Defining Formative Assessment
A decision was made early in the New York Formative Assessment project to adopt a definition of formative assessment that was consistent with the practices found to support improved student learning. The first nationwide attempt to formulate such a definition in the United States was provided by the Formative Assessment for Students and Teachers (FAST) State Collaborative on Assessment and Student Standards (SCASS) formed by the Council of Chief State School Officers (CCSSO):
“…a process used by teachers and students during instruction that provides feedback to adjust ongoing teaching and learning to improve students’ achievement of intended instructional outcomes.”
This CCSSO definition and the key attributes provided important foundational knowledge for all project partners and participants. The primary purpose of the formative assessment process, as conceived in this definition, is to provide evidence that is used by teachers and students to inform instruction during the teaching and learning process. Through classroom formative assessment students use feedback to enable them to understand what they need to learn, how well they are learning those things, and what they can do next to move forward in their learning. Effective formative assessment involves collecting evidence about how student learning is progressing during the course of instruction so that necessary instructional adjustments can be made to close the gap between students’ current understanding and the desired goals. Formative assessment is thus fully integrated into the teaching and learning process.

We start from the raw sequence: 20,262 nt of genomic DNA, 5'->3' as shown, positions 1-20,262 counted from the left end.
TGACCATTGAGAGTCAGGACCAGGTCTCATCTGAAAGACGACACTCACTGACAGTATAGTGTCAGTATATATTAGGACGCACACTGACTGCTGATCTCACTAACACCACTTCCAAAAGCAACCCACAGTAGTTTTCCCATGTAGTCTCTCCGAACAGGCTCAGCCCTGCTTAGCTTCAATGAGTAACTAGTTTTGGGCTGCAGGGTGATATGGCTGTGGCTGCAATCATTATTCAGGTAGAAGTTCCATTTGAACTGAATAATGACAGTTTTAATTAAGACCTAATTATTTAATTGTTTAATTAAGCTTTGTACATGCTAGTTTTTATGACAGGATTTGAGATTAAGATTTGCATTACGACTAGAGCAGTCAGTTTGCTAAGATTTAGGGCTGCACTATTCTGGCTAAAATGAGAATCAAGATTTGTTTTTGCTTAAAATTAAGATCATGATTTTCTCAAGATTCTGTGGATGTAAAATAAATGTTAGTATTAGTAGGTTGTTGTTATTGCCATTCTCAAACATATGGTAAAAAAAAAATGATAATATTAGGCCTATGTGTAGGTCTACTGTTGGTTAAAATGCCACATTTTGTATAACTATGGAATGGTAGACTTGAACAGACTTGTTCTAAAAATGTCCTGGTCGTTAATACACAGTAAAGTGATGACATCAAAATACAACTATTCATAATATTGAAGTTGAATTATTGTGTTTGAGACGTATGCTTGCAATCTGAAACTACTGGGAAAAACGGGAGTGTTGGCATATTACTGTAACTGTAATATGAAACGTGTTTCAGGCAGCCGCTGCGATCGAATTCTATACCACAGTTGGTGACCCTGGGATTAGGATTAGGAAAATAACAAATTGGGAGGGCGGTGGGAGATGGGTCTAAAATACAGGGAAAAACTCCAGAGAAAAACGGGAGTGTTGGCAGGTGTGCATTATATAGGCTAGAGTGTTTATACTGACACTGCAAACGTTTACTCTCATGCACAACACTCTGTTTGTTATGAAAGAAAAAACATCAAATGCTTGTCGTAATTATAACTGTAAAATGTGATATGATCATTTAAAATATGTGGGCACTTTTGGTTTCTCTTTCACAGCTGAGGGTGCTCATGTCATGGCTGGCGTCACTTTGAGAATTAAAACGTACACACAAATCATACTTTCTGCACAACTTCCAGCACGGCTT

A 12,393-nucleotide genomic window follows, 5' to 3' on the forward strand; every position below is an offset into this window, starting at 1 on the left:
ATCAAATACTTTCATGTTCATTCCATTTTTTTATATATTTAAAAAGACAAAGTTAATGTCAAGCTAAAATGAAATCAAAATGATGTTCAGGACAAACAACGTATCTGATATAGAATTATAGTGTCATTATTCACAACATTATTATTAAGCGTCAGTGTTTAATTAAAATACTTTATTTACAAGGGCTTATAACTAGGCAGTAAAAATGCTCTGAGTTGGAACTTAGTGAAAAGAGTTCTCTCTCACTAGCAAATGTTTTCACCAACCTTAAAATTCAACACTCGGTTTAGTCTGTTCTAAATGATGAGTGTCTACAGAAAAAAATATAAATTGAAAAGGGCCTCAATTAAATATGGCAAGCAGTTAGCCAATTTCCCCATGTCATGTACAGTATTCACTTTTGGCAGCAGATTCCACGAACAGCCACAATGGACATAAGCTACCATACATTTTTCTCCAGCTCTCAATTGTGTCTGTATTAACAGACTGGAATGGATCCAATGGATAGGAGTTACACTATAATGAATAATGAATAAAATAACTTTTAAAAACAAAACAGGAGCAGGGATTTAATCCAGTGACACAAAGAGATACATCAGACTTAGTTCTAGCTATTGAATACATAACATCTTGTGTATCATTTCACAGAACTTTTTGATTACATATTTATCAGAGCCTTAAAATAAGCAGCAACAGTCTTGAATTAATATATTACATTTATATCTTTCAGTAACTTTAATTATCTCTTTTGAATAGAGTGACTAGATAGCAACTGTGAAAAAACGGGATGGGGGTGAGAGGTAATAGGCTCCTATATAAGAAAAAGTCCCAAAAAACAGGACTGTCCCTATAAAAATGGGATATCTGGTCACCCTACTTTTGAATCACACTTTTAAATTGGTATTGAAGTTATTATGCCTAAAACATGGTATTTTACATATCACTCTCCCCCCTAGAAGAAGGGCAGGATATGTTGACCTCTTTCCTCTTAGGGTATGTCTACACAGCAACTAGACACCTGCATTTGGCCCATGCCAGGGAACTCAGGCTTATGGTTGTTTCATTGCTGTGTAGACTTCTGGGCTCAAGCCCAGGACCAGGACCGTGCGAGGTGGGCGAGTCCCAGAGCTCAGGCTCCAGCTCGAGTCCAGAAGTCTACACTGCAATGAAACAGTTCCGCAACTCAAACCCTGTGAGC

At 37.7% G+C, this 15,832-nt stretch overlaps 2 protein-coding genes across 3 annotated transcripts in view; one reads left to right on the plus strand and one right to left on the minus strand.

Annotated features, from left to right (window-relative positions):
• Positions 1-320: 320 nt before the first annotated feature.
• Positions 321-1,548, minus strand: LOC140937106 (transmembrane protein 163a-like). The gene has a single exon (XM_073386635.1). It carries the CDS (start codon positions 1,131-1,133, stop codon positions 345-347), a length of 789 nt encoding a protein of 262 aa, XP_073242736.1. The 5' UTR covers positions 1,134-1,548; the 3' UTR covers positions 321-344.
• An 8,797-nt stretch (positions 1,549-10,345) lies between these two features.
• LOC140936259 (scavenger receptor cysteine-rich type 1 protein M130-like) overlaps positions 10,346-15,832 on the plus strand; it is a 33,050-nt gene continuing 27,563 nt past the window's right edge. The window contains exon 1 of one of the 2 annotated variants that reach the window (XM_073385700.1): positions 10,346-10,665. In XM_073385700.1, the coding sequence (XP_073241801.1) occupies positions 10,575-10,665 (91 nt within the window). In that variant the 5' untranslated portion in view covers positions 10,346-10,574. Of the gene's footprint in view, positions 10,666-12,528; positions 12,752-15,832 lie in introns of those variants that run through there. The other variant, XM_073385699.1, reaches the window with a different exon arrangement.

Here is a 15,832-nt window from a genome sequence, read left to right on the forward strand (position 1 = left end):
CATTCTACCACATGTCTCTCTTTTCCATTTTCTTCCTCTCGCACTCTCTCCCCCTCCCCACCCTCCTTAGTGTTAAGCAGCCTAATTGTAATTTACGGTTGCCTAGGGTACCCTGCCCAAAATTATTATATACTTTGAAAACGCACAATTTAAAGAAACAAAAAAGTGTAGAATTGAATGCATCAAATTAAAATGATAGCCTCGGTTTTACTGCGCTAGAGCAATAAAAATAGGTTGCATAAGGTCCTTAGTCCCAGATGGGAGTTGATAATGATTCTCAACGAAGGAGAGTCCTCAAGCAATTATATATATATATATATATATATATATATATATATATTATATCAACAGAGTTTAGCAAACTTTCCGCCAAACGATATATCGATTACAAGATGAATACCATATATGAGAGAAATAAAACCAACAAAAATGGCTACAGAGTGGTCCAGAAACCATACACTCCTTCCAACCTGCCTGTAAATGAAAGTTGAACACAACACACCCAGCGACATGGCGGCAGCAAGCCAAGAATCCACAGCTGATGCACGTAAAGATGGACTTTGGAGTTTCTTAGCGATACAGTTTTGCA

At the district and school levels, one feature of this definition was critical to understand during early stages of project implementation was the unequivocal requirement that the formative assessment process involve both teachers and students. The students must be actively involved in the formative assessment process and they need to be supported by teachers (and other students) to learn strategies to take ownership for and improve their own learning. The process requires the teacher to share learning goals and success criteria with students and provide opportunities for students to monitor their ongoing progress. Using learning goals and success criteria with students was a significant focus of professional learning with Syracuse City School District mathematics coaches.
At state-level project meetings, the CCSSO definition of formative assessment raised the idea that formative assessment be regarded as a process rather than a particular kind of assessment. In other words, there is no such thing as “a formative test.” Instead, there are a wide-variety of strategies teachers and students can use to collect evidence of learning and make adjustments to classroom instruction. These range from informal observations and conversations to purposefully planned instructionally embedded techniques designed to elicit evidence of student learning to inform and adjust instruction. Developing shared agreement on this definition of formative assessment involved a significant change in understanding and required frequent review and communication amongst all partners through the first year of the project.